We kind of looked at each other and said we should never do that again. We should never close down all of our services because it was detrimental to the health of Houston. It was dangerous for people to wait to seek needed care. And so what's been very hard is to, you know, yesterday, send out yet another series of notes closing down services further because we have no choice because we have to transition units into COVID to take care of the population.

So do we have the beds? Yes. Fortunately, at this point, we have not had to put up tents or field hospitals. But each day it's more and more. And I keep saying if we're not careful here - I'm not advocating for a lockdown, but if we do not go back to a point where we isolate and hand hygiene and mask everywhere, we will be in the position that New York was.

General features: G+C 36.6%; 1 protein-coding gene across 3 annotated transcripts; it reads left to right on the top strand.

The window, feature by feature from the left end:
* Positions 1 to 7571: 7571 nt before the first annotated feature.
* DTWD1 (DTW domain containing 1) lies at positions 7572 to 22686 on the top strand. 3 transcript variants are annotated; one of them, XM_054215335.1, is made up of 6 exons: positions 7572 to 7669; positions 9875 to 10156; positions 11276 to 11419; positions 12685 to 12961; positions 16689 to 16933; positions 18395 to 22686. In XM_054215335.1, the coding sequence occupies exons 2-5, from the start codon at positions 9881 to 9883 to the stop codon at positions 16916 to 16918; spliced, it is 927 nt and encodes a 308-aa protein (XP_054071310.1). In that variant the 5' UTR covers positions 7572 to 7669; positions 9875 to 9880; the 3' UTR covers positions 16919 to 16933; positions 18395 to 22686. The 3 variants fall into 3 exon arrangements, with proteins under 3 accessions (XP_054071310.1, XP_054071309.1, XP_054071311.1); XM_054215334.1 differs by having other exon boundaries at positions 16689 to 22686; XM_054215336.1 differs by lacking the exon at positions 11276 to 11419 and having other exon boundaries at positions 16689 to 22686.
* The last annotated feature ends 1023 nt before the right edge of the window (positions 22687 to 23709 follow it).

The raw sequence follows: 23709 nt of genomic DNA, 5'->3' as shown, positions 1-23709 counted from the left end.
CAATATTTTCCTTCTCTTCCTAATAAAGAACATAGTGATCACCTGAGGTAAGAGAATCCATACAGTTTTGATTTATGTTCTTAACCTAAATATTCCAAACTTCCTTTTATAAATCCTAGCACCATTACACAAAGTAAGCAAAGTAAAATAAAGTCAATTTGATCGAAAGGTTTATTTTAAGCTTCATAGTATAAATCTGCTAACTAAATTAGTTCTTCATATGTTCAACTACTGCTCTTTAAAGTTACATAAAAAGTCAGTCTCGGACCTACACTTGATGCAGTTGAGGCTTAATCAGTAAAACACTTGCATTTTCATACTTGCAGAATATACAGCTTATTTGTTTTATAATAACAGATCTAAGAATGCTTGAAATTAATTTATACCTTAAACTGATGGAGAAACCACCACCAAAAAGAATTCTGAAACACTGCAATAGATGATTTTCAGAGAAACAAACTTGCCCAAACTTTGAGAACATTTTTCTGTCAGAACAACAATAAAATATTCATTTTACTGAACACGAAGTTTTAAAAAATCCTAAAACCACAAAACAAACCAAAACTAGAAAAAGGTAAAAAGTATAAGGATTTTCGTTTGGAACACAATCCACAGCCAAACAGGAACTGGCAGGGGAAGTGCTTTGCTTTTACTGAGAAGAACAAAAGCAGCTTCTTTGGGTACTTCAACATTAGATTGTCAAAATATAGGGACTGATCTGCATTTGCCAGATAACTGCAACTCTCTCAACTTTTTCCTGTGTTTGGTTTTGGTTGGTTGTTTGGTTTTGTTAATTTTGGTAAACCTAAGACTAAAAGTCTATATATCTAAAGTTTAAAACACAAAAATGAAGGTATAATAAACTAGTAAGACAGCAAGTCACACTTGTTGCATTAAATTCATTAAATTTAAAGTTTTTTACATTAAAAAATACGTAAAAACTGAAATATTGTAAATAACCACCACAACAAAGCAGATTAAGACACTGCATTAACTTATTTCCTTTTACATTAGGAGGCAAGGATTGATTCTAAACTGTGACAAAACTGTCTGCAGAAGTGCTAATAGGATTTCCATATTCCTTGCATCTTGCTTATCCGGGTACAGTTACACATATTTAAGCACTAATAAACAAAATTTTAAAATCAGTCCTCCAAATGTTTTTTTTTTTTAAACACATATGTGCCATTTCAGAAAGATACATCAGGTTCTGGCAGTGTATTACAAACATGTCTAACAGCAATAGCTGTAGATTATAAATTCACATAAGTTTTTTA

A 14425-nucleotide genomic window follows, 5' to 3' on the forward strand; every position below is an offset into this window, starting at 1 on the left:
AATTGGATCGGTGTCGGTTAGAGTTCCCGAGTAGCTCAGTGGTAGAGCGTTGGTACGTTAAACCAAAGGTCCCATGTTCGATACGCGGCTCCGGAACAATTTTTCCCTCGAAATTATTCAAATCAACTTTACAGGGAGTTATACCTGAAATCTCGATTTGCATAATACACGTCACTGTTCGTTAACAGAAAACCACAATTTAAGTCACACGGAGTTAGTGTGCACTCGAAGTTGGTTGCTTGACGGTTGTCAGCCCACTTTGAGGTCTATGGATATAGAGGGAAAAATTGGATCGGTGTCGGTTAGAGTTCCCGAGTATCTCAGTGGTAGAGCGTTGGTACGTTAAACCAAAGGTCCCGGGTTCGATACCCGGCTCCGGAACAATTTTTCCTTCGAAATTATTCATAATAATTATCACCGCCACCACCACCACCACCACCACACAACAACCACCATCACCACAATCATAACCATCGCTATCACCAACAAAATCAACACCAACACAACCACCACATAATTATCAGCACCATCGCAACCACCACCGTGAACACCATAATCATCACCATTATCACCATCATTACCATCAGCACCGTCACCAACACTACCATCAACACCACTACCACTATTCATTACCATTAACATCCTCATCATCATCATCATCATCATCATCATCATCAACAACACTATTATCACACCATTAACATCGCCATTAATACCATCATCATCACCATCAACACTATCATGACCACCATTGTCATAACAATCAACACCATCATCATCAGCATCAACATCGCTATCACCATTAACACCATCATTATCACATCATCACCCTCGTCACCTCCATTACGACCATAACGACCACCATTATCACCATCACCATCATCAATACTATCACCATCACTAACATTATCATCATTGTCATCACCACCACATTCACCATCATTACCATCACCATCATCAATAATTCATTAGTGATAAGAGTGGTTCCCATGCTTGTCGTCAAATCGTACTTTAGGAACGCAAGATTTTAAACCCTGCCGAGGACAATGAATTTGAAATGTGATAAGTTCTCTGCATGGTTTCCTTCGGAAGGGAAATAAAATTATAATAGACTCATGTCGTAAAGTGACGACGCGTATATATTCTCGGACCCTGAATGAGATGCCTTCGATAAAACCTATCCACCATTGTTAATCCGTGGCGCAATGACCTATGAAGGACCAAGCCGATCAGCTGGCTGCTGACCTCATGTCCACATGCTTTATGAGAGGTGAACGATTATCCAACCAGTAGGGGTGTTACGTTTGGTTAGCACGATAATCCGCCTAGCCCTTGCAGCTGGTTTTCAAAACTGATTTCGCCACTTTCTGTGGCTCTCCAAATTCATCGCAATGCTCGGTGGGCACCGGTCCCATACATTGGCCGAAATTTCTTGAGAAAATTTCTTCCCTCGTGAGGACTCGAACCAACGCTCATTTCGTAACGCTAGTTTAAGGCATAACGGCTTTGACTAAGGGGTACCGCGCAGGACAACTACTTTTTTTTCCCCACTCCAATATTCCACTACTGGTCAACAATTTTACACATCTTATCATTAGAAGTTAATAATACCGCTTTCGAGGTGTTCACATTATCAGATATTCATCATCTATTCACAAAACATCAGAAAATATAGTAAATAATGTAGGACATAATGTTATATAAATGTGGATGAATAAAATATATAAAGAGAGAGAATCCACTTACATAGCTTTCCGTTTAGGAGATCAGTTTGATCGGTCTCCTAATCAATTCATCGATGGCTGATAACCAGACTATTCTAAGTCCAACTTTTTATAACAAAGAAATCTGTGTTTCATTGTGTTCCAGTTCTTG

KING: There are videos and pictures from across Texas that show people in bars and in restaurants without masks, not social distancing. When you see that, what goes through your mind?

SCHWARTZ: You know, on one hand, there are so many people who believe that this is not reality, that what you're hearing is made up or false. And I want to take them all and walk them through an ICU to see husband and wife laying side by side intubated or seeing a 26-year-old with no comorbidities who is laying in a hospital bed, you know, for 14 days in an intubated state and say it is very real. There's a little bit of Russian roulette. You could be fine and have a sore throat and walk through this, or you could end up in one of my units, and you don't know which one you will be.

KING: Roberta Schwartz of Houston Methodist Hospital, thank you.

SCHWARTZ: Thank you. Transcript provided by NPR, Copyright NPR.